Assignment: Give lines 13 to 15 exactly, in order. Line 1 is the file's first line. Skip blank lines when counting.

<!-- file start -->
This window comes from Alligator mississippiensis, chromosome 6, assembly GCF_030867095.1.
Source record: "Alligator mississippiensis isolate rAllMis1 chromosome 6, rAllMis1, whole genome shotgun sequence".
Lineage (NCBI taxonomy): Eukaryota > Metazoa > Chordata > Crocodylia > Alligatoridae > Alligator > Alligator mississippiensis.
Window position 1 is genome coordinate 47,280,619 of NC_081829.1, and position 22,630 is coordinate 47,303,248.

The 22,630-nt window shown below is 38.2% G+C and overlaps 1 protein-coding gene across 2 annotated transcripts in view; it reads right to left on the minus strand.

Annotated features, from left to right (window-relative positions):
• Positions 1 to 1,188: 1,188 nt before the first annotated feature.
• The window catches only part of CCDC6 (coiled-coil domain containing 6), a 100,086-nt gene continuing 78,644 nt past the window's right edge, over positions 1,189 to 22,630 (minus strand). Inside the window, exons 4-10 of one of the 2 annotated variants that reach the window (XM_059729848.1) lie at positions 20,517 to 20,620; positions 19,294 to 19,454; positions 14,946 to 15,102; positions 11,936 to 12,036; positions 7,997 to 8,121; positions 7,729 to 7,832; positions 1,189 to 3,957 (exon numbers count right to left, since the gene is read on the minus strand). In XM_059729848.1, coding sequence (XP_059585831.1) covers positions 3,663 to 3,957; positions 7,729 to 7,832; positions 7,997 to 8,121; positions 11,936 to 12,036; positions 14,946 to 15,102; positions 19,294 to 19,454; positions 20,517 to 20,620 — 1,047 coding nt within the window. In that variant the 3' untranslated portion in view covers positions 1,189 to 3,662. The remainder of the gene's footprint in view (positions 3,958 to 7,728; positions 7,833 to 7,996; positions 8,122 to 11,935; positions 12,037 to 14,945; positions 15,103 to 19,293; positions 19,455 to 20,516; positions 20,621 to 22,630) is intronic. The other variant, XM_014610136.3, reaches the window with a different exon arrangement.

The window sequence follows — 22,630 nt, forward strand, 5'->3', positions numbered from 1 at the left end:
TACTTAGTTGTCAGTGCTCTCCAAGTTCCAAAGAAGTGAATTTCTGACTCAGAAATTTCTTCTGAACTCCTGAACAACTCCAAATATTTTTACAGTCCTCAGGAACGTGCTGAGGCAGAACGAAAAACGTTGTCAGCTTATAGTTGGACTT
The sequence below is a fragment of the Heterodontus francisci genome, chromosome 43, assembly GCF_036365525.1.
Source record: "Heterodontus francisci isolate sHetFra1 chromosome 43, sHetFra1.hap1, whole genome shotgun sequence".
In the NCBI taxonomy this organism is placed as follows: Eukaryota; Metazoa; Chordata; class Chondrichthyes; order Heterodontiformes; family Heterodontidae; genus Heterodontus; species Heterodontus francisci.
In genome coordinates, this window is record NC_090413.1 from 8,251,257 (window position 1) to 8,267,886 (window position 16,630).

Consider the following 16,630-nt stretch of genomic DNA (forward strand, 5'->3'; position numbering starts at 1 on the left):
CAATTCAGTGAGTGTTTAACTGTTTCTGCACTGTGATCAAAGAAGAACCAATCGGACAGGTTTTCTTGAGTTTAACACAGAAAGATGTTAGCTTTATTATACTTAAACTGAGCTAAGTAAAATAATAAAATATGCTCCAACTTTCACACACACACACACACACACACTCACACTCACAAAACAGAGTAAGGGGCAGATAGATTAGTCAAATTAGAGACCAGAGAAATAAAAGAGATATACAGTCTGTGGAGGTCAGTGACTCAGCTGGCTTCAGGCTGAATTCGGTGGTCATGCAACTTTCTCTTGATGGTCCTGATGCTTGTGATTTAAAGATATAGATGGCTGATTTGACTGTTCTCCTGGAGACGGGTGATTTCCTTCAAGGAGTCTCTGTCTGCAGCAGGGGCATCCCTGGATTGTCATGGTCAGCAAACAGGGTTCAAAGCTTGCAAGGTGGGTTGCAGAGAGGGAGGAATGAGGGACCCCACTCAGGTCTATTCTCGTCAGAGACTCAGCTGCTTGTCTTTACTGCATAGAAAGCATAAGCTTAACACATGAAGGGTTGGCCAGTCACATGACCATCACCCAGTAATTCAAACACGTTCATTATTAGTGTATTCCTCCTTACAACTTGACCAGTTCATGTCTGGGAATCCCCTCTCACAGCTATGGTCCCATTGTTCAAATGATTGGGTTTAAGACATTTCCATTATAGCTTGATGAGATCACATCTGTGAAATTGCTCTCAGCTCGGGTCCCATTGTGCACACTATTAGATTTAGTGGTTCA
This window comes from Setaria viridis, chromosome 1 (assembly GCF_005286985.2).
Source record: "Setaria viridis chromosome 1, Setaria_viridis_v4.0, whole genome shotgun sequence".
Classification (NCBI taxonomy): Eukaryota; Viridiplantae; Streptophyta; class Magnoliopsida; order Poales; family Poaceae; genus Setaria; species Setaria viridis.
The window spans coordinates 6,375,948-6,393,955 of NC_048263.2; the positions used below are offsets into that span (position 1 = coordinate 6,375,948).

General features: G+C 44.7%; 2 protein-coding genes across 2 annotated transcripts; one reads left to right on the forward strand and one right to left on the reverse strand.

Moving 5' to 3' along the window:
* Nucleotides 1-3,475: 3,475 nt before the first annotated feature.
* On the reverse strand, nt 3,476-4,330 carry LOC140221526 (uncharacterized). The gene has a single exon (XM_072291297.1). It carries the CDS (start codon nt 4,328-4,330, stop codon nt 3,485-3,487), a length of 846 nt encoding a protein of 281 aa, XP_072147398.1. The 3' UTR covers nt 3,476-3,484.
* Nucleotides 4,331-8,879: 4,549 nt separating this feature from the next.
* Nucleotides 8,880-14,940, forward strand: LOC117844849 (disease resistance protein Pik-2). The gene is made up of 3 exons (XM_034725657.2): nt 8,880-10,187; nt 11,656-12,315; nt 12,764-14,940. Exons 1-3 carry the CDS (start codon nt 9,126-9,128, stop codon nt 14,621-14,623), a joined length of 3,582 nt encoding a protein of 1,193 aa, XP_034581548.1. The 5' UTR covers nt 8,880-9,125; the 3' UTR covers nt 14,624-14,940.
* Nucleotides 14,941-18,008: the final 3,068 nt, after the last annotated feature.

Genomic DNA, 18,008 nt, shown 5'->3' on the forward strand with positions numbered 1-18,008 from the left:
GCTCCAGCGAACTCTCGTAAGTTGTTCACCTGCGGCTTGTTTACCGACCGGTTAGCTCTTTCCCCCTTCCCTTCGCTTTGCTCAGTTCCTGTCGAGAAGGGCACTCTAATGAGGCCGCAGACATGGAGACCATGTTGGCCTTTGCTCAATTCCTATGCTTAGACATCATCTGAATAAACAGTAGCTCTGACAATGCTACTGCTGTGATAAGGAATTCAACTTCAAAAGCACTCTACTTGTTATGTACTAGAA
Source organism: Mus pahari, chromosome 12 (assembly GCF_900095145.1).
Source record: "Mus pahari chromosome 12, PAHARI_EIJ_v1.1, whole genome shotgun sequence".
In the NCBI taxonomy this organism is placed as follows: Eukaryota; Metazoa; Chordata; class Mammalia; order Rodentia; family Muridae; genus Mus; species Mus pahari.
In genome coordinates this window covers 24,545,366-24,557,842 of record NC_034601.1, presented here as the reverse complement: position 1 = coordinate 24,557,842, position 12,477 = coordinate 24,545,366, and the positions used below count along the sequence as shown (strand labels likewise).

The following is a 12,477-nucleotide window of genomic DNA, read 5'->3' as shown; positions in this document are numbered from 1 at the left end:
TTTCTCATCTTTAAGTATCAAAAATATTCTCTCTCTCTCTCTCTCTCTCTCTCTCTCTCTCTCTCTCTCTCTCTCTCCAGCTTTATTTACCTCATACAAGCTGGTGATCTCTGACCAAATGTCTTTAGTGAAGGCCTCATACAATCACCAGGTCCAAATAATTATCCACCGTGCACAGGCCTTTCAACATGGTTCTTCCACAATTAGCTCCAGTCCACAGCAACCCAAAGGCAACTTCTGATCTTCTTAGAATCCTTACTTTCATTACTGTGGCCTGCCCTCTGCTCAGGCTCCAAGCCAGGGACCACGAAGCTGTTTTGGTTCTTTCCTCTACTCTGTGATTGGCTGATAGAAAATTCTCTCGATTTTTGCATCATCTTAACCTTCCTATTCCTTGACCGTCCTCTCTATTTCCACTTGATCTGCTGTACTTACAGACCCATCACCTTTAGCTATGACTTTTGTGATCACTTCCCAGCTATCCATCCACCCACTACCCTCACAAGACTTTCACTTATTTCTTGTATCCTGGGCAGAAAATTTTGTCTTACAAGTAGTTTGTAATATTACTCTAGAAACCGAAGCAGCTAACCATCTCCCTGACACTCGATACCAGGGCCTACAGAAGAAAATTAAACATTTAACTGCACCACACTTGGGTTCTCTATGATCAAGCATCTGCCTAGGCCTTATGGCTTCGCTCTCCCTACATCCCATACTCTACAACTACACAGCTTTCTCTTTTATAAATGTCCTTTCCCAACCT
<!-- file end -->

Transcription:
In the NCBI taxonomy this organism is placed as follows: Eukaryota; Metazoa; Chordata; class Chondrichthyes; order Heterodontiformes; family Heterodontidae; genus Heterodontus; species Heterodontus francisci.
In genome coordinates, this window is record NC_090413.1 from 8,251,257 (window position 1) to 8,267,886 (window position 16,630).

Consider the following 16,630-nt stretch of genomic DNA (forward strand, 5'->3'; position numbering starts at 1 on the left):